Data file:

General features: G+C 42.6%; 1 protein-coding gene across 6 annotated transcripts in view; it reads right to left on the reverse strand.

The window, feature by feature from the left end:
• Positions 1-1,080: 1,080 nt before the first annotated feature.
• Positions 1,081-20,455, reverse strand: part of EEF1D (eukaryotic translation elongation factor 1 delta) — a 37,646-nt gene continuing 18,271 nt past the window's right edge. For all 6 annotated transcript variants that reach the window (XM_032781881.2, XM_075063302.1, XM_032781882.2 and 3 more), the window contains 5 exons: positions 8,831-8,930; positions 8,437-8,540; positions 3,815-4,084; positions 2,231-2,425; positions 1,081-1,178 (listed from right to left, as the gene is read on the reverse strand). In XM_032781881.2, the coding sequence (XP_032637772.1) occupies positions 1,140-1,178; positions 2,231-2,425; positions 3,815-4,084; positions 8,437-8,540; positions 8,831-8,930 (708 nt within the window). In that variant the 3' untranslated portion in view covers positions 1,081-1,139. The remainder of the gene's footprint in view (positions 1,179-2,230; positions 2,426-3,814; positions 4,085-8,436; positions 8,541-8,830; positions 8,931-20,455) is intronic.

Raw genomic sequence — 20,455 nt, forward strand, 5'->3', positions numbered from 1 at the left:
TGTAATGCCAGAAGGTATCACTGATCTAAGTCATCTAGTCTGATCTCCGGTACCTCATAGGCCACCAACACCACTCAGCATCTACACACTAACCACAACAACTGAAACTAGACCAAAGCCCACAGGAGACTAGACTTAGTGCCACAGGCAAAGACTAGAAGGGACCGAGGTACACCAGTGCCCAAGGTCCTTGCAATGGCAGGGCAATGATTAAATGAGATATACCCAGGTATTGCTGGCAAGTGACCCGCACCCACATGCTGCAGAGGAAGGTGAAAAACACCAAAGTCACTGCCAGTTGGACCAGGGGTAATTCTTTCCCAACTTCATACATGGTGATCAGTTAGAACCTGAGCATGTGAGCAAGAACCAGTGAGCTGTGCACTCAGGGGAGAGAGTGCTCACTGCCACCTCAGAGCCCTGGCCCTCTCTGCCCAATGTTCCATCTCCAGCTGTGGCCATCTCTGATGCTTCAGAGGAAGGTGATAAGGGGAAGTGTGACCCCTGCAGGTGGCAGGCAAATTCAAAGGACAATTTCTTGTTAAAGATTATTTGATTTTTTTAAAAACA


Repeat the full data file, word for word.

General features: G+C 42.6%; 1 protein-coding gene across 6 annotated transcripts in view; it reads right to left on the reverse strand.

The window, feature by feature from the left end:
• Positions 1-1,080: 1,080 nt before the first annotated feature.
• Positions 1,081-20,455, reverse strand: part of EEF1D (eukaryotic translation elongation factor 1 delta) — a 37,646-nt gene continuing 18,271 nt past the window's right edge. For all 6 annotated transcript variants that reach the window (XM_032781881.2, XM_075063302.1, XM_032781882.2 and 3 more), the window contains 5 exons: positions 8,831-8,930; positions 8,437-8,540; positions 3,815-4,084; positions 2,231-2,425; positions 1,081-1,178 (listed from right to left, as the gene is read on the reverse strand). In XM_032781881.2, the coding sequence (XP_032637772.1) occupies positions 1,140-1,178; positions 2,231-2,425; positions 3,815-4,084; positions 8,437-8,540; positions 8,831-8,930 (708 nt within the window). In that variant the 3' untranslated portion in view covers positions 1,081-1,139. The remainder of the gene's footprint in view (positions 1,179-2,230; positions 2,426-3,814; positions 4,085-8,436; positions 8,541-8,830; positions 8,931-20,455) is intronic.

Raw genomic sequence — 20,455 nt, forward strand, 5'->3', positions numbered from 1 at the left:
TGTAATGCCAGAAGGTATCACTGATCTAAGTCATCTAGTCTGATCTCCGGTACCTCATAGGCCACCAACACCACTCAGCATCTACACACTAACCACAACAACTGAAACTAGACCAAAGCCCACAGGAGACTAGACTTAGTGCCACAGGCAAAGACTAGAAGGGACCGAGGTACACCAGTGCCCAAGGTCCTTGCAATGGCAGGGCAATGATTAAATGAGATATACCCAGGTATTGCTGGCAAGTGACCCGCACCCACATGCTGCAGAGGAAGGTGAAAAACACCAAAGTCACTGCCAGTTGGACCAGGGGTAATTCTTTCCCAACTTCATACATGGTGATCAGTTAGAACCTGAGCATGTGAGCAAGAACCAGTGAGCTGTGCACTCAGGGGAGAGAGTGCTCACTGCCACCTCAGAGCCCTGGCCCTCTCTGCCCAATGTTCCATCTCCAGCTGTGGCCATCTCTGATGCTTCAGAGGAAGGTGATAAGGGGAAGTGTGACCCCTGCAGGTGGCAGGCAAATTCAAAGGACAATTTCTTGTTAAAGATTATTTGATTTTTTTAAAAACA